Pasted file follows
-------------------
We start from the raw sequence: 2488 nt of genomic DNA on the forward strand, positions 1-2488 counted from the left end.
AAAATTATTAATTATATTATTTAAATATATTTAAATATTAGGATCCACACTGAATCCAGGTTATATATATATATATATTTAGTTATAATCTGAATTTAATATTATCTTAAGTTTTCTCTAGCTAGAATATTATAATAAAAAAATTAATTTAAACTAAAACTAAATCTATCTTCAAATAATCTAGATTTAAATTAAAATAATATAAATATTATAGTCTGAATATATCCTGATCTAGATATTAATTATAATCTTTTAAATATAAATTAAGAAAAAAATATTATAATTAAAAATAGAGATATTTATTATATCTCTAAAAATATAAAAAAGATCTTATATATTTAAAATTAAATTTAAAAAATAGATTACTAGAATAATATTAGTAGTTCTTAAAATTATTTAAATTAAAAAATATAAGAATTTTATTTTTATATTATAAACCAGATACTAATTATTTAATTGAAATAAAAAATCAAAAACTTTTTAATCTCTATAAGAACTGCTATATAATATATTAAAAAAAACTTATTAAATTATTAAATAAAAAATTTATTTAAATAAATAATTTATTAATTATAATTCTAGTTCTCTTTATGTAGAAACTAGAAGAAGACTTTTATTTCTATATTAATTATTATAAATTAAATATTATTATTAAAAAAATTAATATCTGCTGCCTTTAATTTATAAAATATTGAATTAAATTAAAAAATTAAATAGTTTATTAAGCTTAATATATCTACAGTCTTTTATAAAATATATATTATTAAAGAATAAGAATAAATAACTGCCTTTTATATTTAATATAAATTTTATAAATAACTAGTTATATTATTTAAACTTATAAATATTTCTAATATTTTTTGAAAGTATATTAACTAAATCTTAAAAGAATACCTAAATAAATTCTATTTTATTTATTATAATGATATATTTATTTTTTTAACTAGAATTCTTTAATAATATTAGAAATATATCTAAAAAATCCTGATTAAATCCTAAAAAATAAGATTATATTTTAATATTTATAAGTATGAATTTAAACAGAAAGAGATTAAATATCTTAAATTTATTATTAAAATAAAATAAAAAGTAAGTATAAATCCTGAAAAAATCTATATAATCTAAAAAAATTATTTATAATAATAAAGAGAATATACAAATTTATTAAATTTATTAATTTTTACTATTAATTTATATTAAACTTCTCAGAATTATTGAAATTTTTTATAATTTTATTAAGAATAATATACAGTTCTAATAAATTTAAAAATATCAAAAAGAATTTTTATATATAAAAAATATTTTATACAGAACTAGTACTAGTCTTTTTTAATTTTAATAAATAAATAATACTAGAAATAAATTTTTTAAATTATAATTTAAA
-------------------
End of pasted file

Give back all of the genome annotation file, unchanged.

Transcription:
We start from the raw sequence: 2488 nt of genomic DNA on the forward strand, positions 1-2488 counted from the left end.
AAAATTATTAATTATATTATTTAAATATATTTAAATATTAGGATCCACACTGAATCCAGGTTATATATATATATATATTTAGTTATAATCTGAATTTAATATTATCTTAAGTTTTCTCTAGCTAGAATATTATAATAAAAAAATTAATTTAAACTAAAACTAAATCTATCTTCAAATAATCTAGATTTAAATTAAAATAATATAAATATTATAGTCTGAATATATCCTGATCTAGATATTAATTATAATCTTTTAAATATAAATTAAGAAAAAAATATTATAATTAAAAATAGAGATATTTATTATATCTCTAAAAATATAAAAAAGATCTTATATATTTAAAATTAAATTTAAAAAATAGATTACTAGAATAATATTAGTAGTTCTTAAAATTATTTAAATTAAAAAATATAAGAATTTTATTTTTATATTATAAACCAGATACTAATTATTTAATTGAAATAAAAAATCAAAAACTTTTTAATCTCTATAAGAACTGCTATATAATATATTAAAAAAAACTTATTAAATTATTAAATAAAAAATTTATTTAAATAAATAATTTATTAATTATAATTCTAGTTCTCTTTATGTAGAAACTAGAAGAAGACTTTTATTTCTATATTAATTATTATAAATTAAATATTATTATTAAAAAAATTAATATCTGCTGCCTTTAATTTATAAAATATTGAATTAAATTAAAAAATTAAATAGTTTATTAAGCTTAATATATCTACAGTCTTTTATAAAATATATATTATTAAAGAATAAGAATAAATAACTGCCTTTTATATTTAATATAAATTTTATAAATAACTAGTTATATTATTTAAACTTATAAATATTTCTAATATTTTTTGAAAGTATATTAACTAAATCTTAAAAGAATACCTAAATAAATTCTATTTTATTTATTATAATGATATATTTATTTTTTTAACTAGAATTCTTTAATAATATTAGAAATATATCTAAAAAATCCTGATTAAATCCTAAAAAATAAGATTATATTTTAATATTTATAAGTATGAATTTAAACAGAAAGAGATTAAATATCTTAAATTTATTATTAAAATAAAATAAAAAGTAAGTATAAATCCTGAAAAAATCTATATAATCTAAAAAAATTATTTATAATAATAAAGAGAATATACAAATTTATTAAATTTATTAATTTTTACTATTAATTTATATTAAACTTCTCAGAATTATTGAAATTTTTTATAATTTTATTAAGAATAATATACAGTTCTAATAAATTTAAAAATATCAAAAAGAATTTTTATATATAAAAAATATTTTATACAGAACTAGTACTAGTCTTTTTTAATTTTAATAAATAAATAATACTAGAAATAAATTTTTTAAATTATAATTTAAA